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GP paper referrals to be ‘switched off’ by October

GP paper referrals will be switched off from October, according to the new GP contract, which calls for practices to use an electronic referral system.

However NHS England has said that contractual action will be a last resort and practices will not be penalised if it is not fully implemented in their locality due to IT issues.

The contract, which was announced last month, and came into force this weekend, stated that it aimed to have ‘switched off paper referrals’ from October 2018, but announced a non-recurrent £10m investment to recognise the ‘additional workload’ associated with the implementation.

When addressing the execution, NHS England has said it’s approach ‘will be a supportive one with any contractual action being a last resort.

‘Where a practice is struggling to use e-RS, there would be a contractual requirement to agree a plan between the practice and CCG to resolve issues in a supportive way as soon as possible.

It added that practices will not be penalised if e-referrals are not fully implemented in their locality, and gave the example of IT infrastructure not being capable of effectively delivering the service.

Where there are system-wide issues, NHS England will listen to and work with ‘practices and GPs in the area who will be kept involved in agreeing any revised paper switch off date’.

BMA GPC executive team member Dr Farah Jameel said: ‘We recognise that there are a number of concerns among GPs over how the scheme will affect workload, which is why, during this year’s contract negotiations GPC secured £10m extra funding to assist practices in ensuring they have the resources they need.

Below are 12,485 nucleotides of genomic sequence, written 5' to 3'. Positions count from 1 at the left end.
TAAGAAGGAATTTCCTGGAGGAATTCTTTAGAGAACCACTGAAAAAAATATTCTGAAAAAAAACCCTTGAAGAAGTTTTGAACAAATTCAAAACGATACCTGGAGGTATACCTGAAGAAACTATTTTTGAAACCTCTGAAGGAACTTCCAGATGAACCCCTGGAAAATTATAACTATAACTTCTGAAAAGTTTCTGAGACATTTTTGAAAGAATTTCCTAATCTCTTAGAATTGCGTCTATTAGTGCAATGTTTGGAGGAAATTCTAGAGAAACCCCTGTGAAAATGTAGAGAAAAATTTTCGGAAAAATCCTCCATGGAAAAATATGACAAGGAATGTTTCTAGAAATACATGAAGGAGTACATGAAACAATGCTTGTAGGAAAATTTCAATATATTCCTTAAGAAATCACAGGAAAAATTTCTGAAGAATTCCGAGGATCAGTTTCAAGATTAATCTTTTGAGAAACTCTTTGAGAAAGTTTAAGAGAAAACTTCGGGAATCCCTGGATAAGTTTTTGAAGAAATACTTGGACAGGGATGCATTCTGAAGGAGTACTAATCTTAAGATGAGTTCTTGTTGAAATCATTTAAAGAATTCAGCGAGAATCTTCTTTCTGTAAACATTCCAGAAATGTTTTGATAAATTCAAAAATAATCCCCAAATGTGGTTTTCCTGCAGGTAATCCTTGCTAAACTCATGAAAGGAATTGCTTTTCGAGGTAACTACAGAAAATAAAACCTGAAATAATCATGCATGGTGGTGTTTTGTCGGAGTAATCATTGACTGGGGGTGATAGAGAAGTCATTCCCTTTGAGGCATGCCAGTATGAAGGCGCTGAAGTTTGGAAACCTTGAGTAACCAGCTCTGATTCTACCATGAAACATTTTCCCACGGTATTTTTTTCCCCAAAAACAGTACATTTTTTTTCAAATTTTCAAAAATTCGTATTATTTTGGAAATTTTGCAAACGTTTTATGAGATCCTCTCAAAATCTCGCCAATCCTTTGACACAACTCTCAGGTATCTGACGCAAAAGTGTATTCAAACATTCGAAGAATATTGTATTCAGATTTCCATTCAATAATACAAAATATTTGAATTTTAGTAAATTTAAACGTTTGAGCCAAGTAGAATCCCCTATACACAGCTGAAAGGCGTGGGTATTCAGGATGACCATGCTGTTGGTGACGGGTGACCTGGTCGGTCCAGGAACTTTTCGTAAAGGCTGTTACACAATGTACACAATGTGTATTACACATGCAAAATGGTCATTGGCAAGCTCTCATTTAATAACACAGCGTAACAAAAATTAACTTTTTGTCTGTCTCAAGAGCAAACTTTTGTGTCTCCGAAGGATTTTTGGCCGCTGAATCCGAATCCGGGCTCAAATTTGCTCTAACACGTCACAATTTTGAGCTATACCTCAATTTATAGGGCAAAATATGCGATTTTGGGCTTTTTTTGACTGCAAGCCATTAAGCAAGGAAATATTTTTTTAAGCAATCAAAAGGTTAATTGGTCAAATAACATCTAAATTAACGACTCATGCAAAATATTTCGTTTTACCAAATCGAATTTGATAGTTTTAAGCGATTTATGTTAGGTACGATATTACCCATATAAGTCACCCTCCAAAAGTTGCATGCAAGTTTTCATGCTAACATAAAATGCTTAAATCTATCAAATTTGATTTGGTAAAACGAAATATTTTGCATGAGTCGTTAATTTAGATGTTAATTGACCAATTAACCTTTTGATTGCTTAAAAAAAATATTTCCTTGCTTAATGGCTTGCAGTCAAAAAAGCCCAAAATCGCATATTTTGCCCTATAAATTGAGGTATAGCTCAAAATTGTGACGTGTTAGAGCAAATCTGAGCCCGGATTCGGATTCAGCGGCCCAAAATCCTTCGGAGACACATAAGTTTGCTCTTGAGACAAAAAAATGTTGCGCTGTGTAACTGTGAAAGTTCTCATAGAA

‘We also gained assurances in contract negotiations that NHS England would take a supportive, rather than punitive, approach in cases where practices are unable to meet the October deadline.

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‘Going forward we will be closely monitoring the roll-out, and will work with NHS England on a post-implementation review to identify any challenges in the process, including those associated with workload.’

But NHS Digital argued that patients being able to choose when their appointments are, will halve the rate of those missed from 10% to 5%.

National medical director for the e-RS programme, Dr Stephen Miller, said: ‘The NHS e-Referral Service helps to relieve the burden on GPs by cutting down on their paperwork and reducing the number of patients who go back to them to find out what is happening with their hospital appointment.

‘The system also reduces the risk of letters going missing and allows doctors to more easily track their patients’ referrals.’

NHS England has said that while they are aware that some GPs are still concerned about the implications for practices, they are committed to work with the GPC to ‘improve the referral process and to deliver an ever more efficient and effective system that minimises workload for the practice’.

There have been issues with the e-RS in the past, starting from its launch day in summer 2015, when GPs were forced to delay patient referrals when they couldn’t access the system.

Last year, CCGs were offered up to £55m in funding to move towards electronic referrals as part of the quality premium, and that September two NHS trusts announced that they would no longer accept paper referrals, opting for the e-RS.

Sherwood Forest Hospitals NHS Foundation Trust and Country Durham and Darlington NHS Foundation Trust were the first in the country to make such a move.

At the time, NHS Digital stated that GPs in the area had agreed with their trusts to go paperless, with a telephone option given to those patients without internet access.